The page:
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Corn war clouds are starting to build up

The corn market seems to be bouncing back after multiple failed rally attempts last year.



The clouds of war appear to be accumulating on the horizon as the corn market races into the front lines. For the first time since late July, corn is trading above its key 50-day moving average—the same barrier that quickly halted rally attempts in October, November, and December. Each of those failed rally attempts was followed shortly after by a fresh contract low. Now that the market has successfully traded and stayed above the said average, there is a reason for the bears to take notice.

Walking away from the January 12 series of reports, which confirmed that we are sitting on record quarterly grain stocks as well as record on-farm storage, we are joined with record quarterly grain stocks for what is typically a supportive market: Soybeans. However, the market has changed focus from “what was” to “what will be.” With production in the past, there isn’t much more for bearish news that the market will need to chew on except for South America, which has a few weather-related production concerns.

Managed money, on Friday, was estimated to be net short 226,876 corn contracts versus the record 230,556. This is something that could or should be a concern for them, with corn making a more positive chart formation. Given that the crop has traded in a tight 25’6 cent range since September, markets in stagnation are hard for even the professionals to trade. With thin profit margins in their positions, managed money could quickly feel the need to protect that profit resulting in a short covering rally.

A short covering rally sounds great and will likely give many producers the opportunity to make sales, but that is a double-edged sword for those not willing or prepared to pull the trigger. Managed money may be short 1.134 billion bushels, but US farmers are long 7.7 billion bushels in on-farm storage. As financial deadlines near and planting season quickly approaching, cash will be needed in the heartland. That leaves the odds in favor of managed money’s short covering rally being very short-lived if even noticed at all.


As farmers enter the planting season, more money will be shelled out in order to cover for agricultural expenses. (Source)

Money flow alone doesn’t create a reason for markets to go higher; after all, it still is a supply-and-demand-driven environment, and demand continues to struggle compared to recent years. The USDA has drastically slashed expected US corn exports at 1.925 billion bushels versus last year’s outstanding 2.293 billion bushels. Even with higher feed and ethanol demand, US total corn demand is still short of last year by 179 million bushels.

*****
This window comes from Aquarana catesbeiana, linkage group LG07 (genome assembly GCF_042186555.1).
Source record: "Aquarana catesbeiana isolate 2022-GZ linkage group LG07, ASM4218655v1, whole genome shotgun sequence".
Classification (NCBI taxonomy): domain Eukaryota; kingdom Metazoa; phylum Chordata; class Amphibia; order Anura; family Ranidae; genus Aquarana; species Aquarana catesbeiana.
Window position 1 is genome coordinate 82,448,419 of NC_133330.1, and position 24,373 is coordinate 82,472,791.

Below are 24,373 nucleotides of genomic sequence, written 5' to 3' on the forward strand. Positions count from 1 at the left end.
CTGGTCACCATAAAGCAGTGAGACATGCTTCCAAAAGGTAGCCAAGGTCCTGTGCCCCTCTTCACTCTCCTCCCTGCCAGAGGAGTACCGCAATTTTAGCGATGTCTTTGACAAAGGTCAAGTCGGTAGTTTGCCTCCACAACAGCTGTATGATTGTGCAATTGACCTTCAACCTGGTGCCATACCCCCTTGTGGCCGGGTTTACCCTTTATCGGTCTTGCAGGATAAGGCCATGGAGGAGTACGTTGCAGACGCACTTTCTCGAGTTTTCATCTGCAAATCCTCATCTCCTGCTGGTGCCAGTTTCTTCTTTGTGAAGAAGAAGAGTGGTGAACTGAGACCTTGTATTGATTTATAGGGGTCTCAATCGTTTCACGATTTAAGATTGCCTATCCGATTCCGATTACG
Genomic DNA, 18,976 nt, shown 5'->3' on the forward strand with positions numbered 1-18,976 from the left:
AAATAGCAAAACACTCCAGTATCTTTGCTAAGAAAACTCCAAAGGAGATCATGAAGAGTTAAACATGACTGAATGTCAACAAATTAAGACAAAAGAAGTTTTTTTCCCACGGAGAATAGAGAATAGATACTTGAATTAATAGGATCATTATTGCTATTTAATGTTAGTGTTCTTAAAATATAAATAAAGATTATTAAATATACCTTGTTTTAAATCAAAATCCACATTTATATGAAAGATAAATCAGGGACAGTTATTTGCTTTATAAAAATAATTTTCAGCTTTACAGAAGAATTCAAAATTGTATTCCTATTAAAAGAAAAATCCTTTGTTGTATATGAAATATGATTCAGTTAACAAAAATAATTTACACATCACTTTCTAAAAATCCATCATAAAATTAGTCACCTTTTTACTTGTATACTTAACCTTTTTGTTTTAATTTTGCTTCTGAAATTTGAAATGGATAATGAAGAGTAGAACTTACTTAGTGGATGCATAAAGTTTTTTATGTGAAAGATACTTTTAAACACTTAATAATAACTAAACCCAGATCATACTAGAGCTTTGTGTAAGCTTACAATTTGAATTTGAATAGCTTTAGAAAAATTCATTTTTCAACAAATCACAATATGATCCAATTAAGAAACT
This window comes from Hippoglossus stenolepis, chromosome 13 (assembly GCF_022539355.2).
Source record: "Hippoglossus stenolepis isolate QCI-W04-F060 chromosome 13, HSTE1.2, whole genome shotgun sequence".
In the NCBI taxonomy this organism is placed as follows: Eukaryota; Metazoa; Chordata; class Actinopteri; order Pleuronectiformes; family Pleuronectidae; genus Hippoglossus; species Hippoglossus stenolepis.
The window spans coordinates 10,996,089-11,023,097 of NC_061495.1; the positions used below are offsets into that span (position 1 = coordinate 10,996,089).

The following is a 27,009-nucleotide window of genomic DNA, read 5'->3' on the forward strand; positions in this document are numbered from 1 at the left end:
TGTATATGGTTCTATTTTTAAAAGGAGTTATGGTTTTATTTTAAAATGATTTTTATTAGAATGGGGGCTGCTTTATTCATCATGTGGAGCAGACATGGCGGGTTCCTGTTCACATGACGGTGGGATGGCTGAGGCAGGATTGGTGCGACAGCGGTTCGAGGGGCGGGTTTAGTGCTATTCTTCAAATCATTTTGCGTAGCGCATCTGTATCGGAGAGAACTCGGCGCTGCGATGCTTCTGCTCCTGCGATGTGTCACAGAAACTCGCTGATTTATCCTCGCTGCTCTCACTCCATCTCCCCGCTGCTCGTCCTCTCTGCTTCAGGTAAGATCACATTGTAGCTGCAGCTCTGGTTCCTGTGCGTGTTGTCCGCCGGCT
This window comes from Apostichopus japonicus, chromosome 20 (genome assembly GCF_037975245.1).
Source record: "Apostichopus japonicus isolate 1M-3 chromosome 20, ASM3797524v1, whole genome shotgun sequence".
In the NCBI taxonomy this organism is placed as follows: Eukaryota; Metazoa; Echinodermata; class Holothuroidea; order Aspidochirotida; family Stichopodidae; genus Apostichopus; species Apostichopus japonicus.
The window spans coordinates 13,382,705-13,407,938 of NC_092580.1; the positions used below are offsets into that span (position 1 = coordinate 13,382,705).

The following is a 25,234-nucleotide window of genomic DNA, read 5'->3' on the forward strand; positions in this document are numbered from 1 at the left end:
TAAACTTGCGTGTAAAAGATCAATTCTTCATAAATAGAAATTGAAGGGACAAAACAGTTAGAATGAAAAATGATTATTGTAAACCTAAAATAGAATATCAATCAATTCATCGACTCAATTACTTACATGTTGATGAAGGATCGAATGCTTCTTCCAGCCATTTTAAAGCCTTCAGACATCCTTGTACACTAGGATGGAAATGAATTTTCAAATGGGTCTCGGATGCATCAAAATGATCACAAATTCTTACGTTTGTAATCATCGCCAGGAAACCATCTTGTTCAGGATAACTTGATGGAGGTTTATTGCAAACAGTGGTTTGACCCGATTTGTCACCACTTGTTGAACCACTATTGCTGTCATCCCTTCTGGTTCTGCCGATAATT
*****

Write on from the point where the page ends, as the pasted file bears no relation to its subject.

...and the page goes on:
It has little hope for a recovery in export demand without a South American misstep and leaves the consumption burden on feed and ethanol. While ethanol is running ahead of pace for its weekly required consumption, ethanol inventories are not far from their multi-year high of near 24 million barrels. Ethanol demand, supported by higher crude oil prices, has not been enough to pull ethanol futures far from their multi-year low set in December 2017.

As the storm clouds continue to build, there is a reason to be getting excited about corn. However, that excitement needs to be kept in check with the realization that this may provide one of few opportunities to make better sales in 2018 than in 2017.

DISCLAIMER: Trading commodity futures and options involves substantial risk of loss and may not be suitable for all investors. You should carefully consider whether trading is suitable for you in light of your circumstances, knowledge and financial resources.

Brian Grossman is a full-service market strategist with Zaner Ag Hedge Group, focusing on working with producers and end users in the agricultural industry. Brian was born and raised on the family farm in North Dakota, attended North Dakota State University where he graduated in 2010 with a degree in Agricultural Economics and an emphasis on commodity marketing/risk management. Brian then returned to the family farm where he farmed with his parents up to their retirement in 2015. After leaving the farm Brian joined the Zaner Ag Hedge Group, as a former client, and now is helping other producers and end users management price risk within their operations. Brian has nearly 10 years of marketing experience with the majority of those years during his time farming. You can contact Brian at (312) 277-0119 and